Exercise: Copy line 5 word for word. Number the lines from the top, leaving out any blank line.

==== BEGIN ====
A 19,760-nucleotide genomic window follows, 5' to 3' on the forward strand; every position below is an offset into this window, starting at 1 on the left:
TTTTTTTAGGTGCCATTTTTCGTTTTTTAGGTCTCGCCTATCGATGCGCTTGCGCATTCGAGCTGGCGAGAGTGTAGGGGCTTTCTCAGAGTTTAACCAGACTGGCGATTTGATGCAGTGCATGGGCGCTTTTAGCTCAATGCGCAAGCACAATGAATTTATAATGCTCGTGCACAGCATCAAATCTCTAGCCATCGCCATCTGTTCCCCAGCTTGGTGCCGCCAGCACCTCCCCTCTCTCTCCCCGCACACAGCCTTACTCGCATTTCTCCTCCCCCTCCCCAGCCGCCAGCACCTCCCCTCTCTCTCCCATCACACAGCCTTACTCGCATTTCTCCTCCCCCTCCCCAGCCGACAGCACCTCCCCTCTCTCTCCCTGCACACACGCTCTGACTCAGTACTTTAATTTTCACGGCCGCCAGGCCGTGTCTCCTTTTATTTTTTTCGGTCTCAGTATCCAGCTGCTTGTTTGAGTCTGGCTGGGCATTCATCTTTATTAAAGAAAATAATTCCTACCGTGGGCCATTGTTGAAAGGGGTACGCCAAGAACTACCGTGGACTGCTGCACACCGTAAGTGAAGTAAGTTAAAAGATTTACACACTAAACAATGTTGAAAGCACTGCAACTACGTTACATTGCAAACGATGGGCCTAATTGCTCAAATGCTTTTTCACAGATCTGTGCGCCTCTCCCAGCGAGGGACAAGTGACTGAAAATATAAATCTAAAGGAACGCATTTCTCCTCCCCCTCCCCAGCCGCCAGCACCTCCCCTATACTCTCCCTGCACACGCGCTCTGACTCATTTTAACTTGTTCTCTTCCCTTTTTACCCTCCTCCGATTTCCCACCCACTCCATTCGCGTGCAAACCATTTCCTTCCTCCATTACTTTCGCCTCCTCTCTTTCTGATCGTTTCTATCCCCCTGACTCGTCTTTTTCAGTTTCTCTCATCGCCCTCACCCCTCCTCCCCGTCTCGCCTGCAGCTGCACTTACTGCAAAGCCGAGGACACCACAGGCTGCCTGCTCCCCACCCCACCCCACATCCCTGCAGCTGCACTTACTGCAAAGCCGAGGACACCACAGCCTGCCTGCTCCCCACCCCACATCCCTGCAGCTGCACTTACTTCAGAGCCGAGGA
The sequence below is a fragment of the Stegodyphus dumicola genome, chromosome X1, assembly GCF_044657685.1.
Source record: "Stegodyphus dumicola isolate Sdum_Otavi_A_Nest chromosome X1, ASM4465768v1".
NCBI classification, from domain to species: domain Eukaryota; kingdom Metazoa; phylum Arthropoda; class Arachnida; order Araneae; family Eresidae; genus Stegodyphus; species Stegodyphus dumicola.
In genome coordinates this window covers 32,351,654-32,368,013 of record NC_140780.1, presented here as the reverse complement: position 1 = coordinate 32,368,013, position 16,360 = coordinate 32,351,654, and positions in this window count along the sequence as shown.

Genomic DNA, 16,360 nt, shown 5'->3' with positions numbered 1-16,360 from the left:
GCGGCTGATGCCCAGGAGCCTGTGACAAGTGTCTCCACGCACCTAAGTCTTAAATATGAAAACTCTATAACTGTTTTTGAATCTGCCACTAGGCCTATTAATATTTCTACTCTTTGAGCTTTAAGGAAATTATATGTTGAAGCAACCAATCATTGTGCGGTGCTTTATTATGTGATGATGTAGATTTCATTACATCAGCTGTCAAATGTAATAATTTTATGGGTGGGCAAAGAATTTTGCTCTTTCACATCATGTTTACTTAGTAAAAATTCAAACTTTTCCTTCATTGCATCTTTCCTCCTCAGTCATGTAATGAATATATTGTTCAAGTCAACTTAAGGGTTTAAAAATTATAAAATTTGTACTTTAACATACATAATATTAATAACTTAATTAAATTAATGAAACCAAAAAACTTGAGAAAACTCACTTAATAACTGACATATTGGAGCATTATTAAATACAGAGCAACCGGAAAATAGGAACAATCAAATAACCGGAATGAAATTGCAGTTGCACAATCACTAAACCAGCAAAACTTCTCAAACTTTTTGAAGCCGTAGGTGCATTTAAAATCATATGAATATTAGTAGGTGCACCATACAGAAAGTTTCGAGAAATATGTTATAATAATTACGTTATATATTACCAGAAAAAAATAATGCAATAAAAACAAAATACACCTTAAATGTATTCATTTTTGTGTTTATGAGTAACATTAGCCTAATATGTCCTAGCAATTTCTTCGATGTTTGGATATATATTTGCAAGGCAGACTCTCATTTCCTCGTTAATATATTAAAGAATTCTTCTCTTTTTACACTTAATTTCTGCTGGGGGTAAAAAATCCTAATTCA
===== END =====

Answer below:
NCBI classification, from domain to species: domain Eukaryota; kingdom Metazoa; phylum Arthropoda; class Arachnida; order Araneae; family Eresidae; genus Stegodyphus; species Stegodyphus dumicola.